Downtown Gallup

Contact:

Pat Rosendall

863-4491 (o) 488-5376 (h)

Alternate Contact

none

 

Condition

Sign 1.  Paint Peeling.  “Lexington” letters operational. “Hotel” letters broken.

Sign 2.  Glass Tubing intact but doesn’t work.

Size:  #1 12’ x 6’

Size #2  5’ x 7’

Special Note:  Two Signs.

History: Sign #1 Original 1931 Sign.  Sign #2 Added early 1970s

Matching Funds $500 per sign $1000 towards one sign.

State Register of Cultural Properties:  Yes

Endorsements: Mayor of Gallup, Gallup C of C

Estimated Cost: #1 $4970  #2  $3800 Hinkley

 

Tucumcari – Paradise Motel

Name of Sign

Paradise Motel

Address

2202 W. Tucumcari Blvd.

Tucumcari

Contact:

John  Cullum

461-1209

Alternate Contact

Virginia Wright

461-3884

Condition

Paint missing, no neon left on sign. Many intact neon  segments in storage.

Size:  Main Section 7’x6’

 

History:  Owner estimates sign in place since about 1950.

Matching Funds:  Eligible for Tucumcari $5000 fund. 

State Register of Cultural Properties:  Yes

Endorsements: N.A.

Estimated Cost: $8800 SignArts

                          $3880 Clovis

                          $6634.45 Southwest

 

                

Name of Sign

TeePee Curios

Address

924 E. Rt 66

Tucumcari

Contact:

Mike and Betty Callens

461-3773

Alternate Contact

Virginia Wright

461-1694

Condition

80 % neon missing 20% in storage for reuse

Size: 12’x5’

 

Special Note:  Very carefully and professionally prepared application, one of two best.

History:  Constructed mid 1960s. Last operable mid 1980s.  

Matching Funds:  In Kind.  Owners will clean, repaint,  as required in preparation foe neon installation.  Tucumcari $5000 sign fund can contribute.

State Register of Cultural Properties:  No

Endorsements: Letter from Tucumcari/Quay County C of C

 Price Estimate: $9350 Clovis Sign Company

                          $15,311.07  Southwest Outdoor 

Tucumcari – TeePee Curios

 

Grants – Uranium Cafι

Name of Sign

Uranium Cafe

Address

519 W. Santa Fe Ave

Grants NM

Contact:

Johnie Calahan

287-7540

Alternate Contact

Bill Fjord

287-4802

Condition

Faded Paint, 20% tubing is missing

Size: Main sign 8’x6’ – Wand 6’

Special Note:

  1. Owner will arrange for painting of the sign
  2. Upper “wand” animated

 

History:  Building Constructed 1956..  

Matching Funds:  In Kind.  Owners will clean and arrange painting.  Cash available.

State Register of Cultural Properties:  Yes

Endorsements: Grants Mainstreet Project

Estimated Cost: $5500 (bidder would paint and clean) SignArts Take it Down

 

 

Name of Sign

Westward Ho Motel

Address

7500 Central SW

Albuquerque

Contact:

Kanta Patel

831-9548

Alternate Contact

none

 

Condition

. “Motel” letters work.  “Westward Ho” letters don’t work.

Size: About 25’x12’

Special Note: Owner would like “Westward Ho” letters repainted different color for more visibility.  Sign companies very concerned about Power Lines.

History:  Not Reported

Matching Funds:  $700  Owner has been investing in room renovation.

State Register of Cultural Properties:  Yes

Endorsements: N.A.

Estimated Cost: $9500 Complete Rebuild SignArts

                          $4962.60 Southwest

                          $3200? BriteLite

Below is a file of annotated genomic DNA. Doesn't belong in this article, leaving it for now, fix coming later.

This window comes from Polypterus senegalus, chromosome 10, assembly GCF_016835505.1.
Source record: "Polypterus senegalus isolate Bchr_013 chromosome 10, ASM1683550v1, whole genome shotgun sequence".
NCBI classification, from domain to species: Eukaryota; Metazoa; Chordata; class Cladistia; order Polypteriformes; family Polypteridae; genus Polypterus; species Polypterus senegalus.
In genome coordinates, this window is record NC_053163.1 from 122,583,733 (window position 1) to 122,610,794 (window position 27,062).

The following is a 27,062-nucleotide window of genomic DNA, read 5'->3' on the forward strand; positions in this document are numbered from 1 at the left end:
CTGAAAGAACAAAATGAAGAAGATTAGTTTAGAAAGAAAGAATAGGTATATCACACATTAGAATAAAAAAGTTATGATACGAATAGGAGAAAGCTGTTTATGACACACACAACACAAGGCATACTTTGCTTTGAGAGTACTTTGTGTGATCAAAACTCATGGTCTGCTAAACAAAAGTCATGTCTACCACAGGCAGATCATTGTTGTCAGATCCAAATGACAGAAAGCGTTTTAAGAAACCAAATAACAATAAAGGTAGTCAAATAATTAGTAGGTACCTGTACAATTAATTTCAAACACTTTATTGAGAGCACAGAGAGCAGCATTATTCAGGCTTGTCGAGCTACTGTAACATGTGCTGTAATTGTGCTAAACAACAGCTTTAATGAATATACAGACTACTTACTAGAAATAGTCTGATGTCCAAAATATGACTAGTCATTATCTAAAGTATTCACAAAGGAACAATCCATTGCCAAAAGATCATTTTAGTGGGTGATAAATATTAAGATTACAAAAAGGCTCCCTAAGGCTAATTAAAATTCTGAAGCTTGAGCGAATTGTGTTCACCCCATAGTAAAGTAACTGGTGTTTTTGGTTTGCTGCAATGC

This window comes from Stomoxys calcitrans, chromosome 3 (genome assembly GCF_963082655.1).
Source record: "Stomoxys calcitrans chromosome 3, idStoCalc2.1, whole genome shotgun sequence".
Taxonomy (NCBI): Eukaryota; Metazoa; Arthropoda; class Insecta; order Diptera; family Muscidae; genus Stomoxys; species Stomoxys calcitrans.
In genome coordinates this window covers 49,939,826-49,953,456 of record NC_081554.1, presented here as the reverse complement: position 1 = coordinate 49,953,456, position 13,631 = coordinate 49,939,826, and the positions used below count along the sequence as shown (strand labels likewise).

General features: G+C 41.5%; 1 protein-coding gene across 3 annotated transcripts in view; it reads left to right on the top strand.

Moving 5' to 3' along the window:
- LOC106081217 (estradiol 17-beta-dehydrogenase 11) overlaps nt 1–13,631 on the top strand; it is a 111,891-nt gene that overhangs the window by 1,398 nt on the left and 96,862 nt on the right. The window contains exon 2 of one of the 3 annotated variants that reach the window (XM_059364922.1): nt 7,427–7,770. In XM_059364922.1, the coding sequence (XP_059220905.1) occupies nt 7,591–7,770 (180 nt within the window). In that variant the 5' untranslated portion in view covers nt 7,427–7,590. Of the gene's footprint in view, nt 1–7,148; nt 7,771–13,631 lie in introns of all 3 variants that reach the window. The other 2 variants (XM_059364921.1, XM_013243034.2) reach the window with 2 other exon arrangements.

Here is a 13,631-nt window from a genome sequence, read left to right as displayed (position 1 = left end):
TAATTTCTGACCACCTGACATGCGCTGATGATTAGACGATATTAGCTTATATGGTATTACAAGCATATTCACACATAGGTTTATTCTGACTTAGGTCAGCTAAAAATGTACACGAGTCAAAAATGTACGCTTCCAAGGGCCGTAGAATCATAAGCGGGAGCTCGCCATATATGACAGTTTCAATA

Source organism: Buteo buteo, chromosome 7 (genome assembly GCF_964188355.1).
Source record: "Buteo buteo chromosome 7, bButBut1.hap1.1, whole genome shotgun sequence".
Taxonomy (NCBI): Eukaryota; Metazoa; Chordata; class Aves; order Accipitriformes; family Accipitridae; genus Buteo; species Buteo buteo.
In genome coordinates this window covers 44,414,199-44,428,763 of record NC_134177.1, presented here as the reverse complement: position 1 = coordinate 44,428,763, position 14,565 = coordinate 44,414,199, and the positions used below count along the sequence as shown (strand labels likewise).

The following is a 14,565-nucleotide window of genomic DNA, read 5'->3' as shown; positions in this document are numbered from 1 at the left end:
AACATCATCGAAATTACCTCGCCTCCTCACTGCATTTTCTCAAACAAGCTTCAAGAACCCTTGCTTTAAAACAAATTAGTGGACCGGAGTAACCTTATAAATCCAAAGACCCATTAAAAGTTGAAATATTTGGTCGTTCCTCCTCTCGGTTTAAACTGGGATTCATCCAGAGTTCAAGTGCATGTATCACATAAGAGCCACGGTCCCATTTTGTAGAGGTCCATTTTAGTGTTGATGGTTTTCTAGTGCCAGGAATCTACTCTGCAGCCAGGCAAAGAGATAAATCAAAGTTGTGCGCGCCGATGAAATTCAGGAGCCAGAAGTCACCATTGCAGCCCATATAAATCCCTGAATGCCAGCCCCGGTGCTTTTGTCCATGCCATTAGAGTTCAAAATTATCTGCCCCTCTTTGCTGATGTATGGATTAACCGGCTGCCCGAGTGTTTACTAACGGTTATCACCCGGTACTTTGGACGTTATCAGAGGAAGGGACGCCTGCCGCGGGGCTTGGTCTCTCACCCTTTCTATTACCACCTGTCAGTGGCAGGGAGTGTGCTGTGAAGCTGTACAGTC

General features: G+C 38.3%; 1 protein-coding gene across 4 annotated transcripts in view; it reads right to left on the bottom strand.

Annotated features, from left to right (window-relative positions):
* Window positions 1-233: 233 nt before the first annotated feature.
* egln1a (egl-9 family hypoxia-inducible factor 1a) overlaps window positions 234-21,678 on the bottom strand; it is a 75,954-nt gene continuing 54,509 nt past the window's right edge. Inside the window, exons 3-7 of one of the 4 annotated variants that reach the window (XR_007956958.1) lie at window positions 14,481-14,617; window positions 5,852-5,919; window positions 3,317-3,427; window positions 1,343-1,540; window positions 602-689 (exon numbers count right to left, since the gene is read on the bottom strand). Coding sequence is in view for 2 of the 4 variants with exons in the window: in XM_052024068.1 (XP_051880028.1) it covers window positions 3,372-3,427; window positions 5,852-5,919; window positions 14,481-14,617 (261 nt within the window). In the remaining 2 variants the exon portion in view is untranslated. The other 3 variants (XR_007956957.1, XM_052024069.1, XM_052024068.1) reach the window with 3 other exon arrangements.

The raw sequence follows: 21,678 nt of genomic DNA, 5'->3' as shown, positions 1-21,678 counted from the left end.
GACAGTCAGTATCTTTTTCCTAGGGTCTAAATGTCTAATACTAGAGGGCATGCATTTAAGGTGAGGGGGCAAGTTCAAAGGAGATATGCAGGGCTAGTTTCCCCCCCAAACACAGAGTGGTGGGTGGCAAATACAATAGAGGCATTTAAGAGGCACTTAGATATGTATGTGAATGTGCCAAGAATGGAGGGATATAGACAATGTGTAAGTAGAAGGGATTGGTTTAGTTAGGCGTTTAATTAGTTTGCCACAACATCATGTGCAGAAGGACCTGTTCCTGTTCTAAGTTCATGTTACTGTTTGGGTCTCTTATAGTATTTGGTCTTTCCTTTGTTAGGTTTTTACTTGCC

$5000 Sunco

Albuquerque – Westward Ho Motel

Name of Sign

Bobcat Bite

Address

420 Old Las Vegas Highway

Santa Fe

Contact:

John and Ronnie Eckre

Wed-Sat 983-5319

Home 757-2360

Alternate Contact

none

 

Condition

No tubing remaining.

Size: Six foot diameter neon  Zia sun symbol on 20 foot pole

Special Note:  Owner may be interested in adding “Bobcat Bite” in neon letters.  Small restaurant; 5 tables and about 10 diner stools.

History:  Sign installed 1954.  Sign is a local landmark.

Matching Funds:  Owner will provide $1000

State Register of Cultural Properties:  No

Endorsements: N.A.

Estimated Cost: Forthcoming

Santa Fe – Bobcat Bite

 

Tucumcari – Del’s Restaurant

Name of Sign

Del’s Restaurant

Address

1202 E. Tucumcari Blvd.

Tucumcari NM

Contact:

Yvonne Braziel

461-8418

Alternate Contact

Virginia Wright

461-1694

Condition

Neon Missing from “Del’s” and “restaurant”, paint peeled, sheetmetal good

Special Note:  Owners proud of maintaining building and interior as authentic

Size:  15’x 6’ not including cow

History:  Original construction 1956. Neon last operable mid 1980s.  

Matching Funds:  In Kind.  Owner’s friends will perform electrical work  Owners will also provide 50% of neon work.  Also eligible for Tucumcari $5000 restoration funds.

State Register of Cultural Properties:  No

Endorsements: Tucumcar/Quay County Chamber of Commerce

Estimated Cost:

 

 

Name of Sign

El Rey Theater

Address

622 Central Ave. SW.

Albuquerque

Contact:

Kathy Zimmer

242-2353

Alternate Contact

none

 

Condition

Needs repainting, 8 neon units missing, 15 units present but not working, fluorescent lights behind marquee needs replacing. Clock neon broken.

Size:  12’ x 7 ‘  Marquee Section. 4’ wide front panel

Special Note:  Underside of canopy overhang  illuminated with animated neon   Owners very motivated.  Very good proposal package.

History:Built  Theater built1949. Marquee added 1952.  “El Rey” added 1989. Last operational 1992. 

Matching Funds:  $2000  from El Rey, $500 Downtown Action Team

State Register of Cultural Properties:  No

Endorsements:  Downtown Action Team

Estimated Cost: $4850 BriteLite

Albuquerque – El Rey Theater